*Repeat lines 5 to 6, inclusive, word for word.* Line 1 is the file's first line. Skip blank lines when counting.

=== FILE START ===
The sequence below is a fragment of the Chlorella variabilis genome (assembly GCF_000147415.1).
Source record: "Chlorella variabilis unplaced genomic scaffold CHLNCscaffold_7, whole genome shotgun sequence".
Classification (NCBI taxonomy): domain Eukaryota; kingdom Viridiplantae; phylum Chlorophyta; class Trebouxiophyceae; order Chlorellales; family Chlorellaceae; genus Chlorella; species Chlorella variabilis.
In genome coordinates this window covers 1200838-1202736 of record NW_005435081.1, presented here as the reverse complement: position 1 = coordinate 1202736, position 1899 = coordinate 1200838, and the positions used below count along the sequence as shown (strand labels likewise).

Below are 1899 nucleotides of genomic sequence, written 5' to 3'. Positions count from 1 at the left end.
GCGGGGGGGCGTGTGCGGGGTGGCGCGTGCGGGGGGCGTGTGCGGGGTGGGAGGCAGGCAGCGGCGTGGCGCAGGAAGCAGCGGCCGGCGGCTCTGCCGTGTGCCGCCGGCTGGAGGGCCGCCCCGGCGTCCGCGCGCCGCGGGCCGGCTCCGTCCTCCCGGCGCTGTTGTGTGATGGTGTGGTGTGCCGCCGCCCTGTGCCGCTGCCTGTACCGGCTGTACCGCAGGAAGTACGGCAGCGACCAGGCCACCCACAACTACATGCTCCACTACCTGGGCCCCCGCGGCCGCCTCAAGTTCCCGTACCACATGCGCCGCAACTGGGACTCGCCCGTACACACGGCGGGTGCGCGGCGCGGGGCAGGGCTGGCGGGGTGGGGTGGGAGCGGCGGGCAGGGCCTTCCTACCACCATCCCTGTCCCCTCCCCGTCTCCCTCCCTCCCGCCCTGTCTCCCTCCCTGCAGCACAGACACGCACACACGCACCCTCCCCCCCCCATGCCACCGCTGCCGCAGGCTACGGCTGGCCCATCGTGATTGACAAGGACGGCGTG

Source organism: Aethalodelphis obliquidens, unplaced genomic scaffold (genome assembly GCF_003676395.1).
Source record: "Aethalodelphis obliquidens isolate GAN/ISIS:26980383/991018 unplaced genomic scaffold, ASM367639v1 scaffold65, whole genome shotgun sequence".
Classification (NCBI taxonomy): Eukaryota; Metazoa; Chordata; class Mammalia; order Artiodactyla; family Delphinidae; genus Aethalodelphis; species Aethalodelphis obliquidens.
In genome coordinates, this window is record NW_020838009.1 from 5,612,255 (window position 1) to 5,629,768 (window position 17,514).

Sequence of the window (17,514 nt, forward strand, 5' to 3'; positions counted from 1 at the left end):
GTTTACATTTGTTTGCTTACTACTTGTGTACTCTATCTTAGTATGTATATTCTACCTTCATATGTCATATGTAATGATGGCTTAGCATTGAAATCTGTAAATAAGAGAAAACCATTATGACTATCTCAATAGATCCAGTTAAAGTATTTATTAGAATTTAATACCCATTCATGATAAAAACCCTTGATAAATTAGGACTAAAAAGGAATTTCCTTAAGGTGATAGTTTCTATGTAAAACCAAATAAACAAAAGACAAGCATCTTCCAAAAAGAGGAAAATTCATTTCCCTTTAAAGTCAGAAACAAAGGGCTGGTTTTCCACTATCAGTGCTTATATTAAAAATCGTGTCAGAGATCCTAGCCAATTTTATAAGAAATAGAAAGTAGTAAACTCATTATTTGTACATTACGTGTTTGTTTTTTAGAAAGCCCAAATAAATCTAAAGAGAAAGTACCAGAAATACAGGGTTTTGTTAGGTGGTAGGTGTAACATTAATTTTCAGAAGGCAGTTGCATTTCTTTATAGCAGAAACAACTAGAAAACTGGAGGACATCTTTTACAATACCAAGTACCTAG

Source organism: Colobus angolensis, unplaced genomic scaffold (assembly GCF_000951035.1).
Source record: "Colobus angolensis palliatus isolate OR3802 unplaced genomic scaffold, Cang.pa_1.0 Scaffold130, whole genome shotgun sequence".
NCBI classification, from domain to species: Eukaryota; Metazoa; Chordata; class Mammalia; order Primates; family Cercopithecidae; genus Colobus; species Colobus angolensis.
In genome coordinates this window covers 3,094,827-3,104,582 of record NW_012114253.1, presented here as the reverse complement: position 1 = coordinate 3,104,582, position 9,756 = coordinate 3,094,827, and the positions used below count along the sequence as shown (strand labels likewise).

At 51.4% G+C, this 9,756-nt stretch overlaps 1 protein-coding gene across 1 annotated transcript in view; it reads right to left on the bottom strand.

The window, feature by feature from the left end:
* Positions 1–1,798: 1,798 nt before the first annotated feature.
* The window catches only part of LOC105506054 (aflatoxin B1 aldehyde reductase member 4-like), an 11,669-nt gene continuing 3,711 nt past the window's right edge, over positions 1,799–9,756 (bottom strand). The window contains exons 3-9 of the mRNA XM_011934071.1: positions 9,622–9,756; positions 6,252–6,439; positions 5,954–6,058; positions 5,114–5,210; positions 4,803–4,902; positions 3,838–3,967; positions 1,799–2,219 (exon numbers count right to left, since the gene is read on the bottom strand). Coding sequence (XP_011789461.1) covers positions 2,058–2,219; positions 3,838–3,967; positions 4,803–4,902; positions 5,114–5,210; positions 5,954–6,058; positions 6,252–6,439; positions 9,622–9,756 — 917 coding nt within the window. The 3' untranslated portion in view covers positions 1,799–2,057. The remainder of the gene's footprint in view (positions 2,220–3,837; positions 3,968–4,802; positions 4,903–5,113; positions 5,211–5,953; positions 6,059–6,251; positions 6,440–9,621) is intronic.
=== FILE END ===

Below are 1899 nucleotides of genomic sequence, written 5' to 3'. Positions count from 1 at the left end.
GCGGGGGGGCGTGTGCGGGGTGGCGCGTGCGGGGGGCGTGTGCGGGGTGGGAGGCAGGCAGCGGCGTGGCGCAGGAAGCAGCGGCCGGCGGCTCTGCCGTGTGCCGCCGGCTGGAGGGCCGCCCCGGCGTCCGCGCGCCGCGGGCCGGCTCCGTCCTCCCGGCGCTGTTGTGTGATGGTGTGGTGTGCCGCCGCCCTGTGCCGCTGCCTGTACCGGCTGTACCGCAGGAAGTACGGCAGCGACCAGGCCACCCACAACTACATGCTCCACTACCTGGGCCCCCGCGGCCGCCTCAAGTTCCCGTACCACATGCGCCGCAACTGGGACTCGCCCGTACACACGGCGGGTGCGCGGCGCGGGGCAGGGCTGGCGGGGTGGGGTGGGAGCGGCGGGCAGGGCCTTCCTACCACCATCCCTGTCCCCTCCCCGTCTCCCTCCCTCCCGCCCTGTCTCCCTCCCTGCAGCACAGACACGCACACACGCACCCTCCCCCCCCCATGCCACCGCTGCCGCAGGCTACGGCTGGCCCATCGTGATTGACAAGGACGGCGTG